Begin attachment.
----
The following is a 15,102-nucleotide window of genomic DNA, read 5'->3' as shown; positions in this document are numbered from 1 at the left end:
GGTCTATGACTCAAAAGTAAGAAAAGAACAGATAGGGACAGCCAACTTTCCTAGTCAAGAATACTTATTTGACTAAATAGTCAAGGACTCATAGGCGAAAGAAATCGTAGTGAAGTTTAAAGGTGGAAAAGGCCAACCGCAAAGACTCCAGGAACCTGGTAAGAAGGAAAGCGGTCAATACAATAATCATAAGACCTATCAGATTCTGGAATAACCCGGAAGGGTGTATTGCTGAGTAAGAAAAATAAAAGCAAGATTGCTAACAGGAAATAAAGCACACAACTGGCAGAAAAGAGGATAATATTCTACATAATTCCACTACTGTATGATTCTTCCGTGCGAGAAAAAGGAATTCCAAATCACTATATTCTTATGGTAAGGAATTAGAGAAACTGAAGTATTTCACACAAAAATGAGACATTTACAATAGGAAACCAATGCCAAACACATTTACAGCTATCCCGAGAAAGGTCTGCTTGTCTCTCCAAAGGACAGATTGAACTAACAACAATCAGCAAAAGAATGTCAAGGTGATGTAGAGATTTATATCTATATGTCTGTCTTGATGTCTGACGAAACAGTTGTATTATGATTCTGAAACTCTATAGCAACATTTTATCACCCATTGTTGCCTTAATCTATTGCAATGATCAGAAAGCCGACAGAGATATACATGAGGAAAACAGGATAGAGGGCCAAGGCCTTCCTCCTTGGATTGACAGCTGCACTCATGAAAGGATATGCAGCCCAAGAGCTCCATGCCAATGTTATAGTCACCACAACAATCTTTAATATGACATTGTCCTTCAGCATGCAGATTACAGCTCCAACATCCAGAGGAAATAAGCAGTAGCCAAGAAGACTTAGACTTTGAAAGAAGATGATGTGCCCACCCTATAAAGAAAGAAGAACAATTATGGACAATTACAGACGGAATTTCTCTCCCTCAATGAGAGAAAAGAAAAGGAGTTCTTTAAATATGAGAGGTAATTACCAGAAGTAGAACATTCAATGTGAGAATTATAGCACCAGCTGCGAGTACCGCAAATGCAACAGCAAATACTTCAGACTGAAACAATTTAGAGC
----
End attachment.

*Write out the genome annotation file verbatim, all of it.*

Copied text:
The following is a 15,102-nucleotide window of genomic DNA, read 5'->3' as shown; positions in this document are numbered from 1 at the left end:
GGTCTATGACTCAAAAGTAAGAAAAGAACAGATAGGGACAGCCAACTTTCCTAGTCAAGAATACTTATTTGACTAAATAGTCAAGGACTCATAGGCGAAAGAAATCGTAGTGAAGTTTAAAGGTGGAAAAGGCCAACCGCAAAGACTCCAGGAACCTGGTAAGAAGGAAAGCGGTCAATACAATAATCATAAGACCTATCAGATTCTGGAATAACCCGGAAGGGTGTATTGCTGAGTAAGAAAAATAAAAGCAAGATTGCTAACAGGAAATAAAGCACACAACTGGCAGAAAAGAGGATAATATTCTACATAATTCCACTACTGTATGATTCTTCCGTGCGAGAAAAAGGAATTCCAAATCACTATATTCTTATGGTAAGGAATTAGAGAAACTGAAGTATTTCACACAAAAATGAGACATTTACAATAGGAAACCAATGCCAAACACATTTACAGCTATCCCGAGAAAGGTCTGCTTGTCTCTCCAAAGGACAGATTGAACTAACAACAATCAGCAAAAGAATGTCAAGGTGATGTAGAGATTTATATCTATATGTCTGTCTTGATGTCTGACGAAACAGTTGTATTATGATTCTGAAACTCTATAGCAACATTTTATCACCCATTGTTGCCTTAATCTATTGCAATGATCAGAAAGCCGACAGAGATATACATGAGGAAAACAGGATAGAGGGCCAAGGCCTTCCTCCTTGGATTGACAGCTGCACTCATGAAAGGATATGCAGCCCAAGAGCTCCATGCCAATGTTATAGTCACCACAACAATCTTTAATATGACATTGTCCTTCAGCATGCAGATTACAGCTCCAACATCCAGAGGAAATAAGCAGTAGCCAAGAAGACTTAGACTTTGAAAGAAGATGATGTGCCCACCCTATAAAGAAAGAAGAACAATTATGGACAATTACAGACGGAATTTCTCTCCCTCAATGAGAGAAAAGAAAAGGAGTTCTTTAAATATGAGAGGTAATTACCAGAAGTAGAACATTCAATGTGAGAATTATAGCACCAGCTGCGAGTACCGCAAATGCAACAGCAAATACTTCAGACTGAAACAATTTAGAGC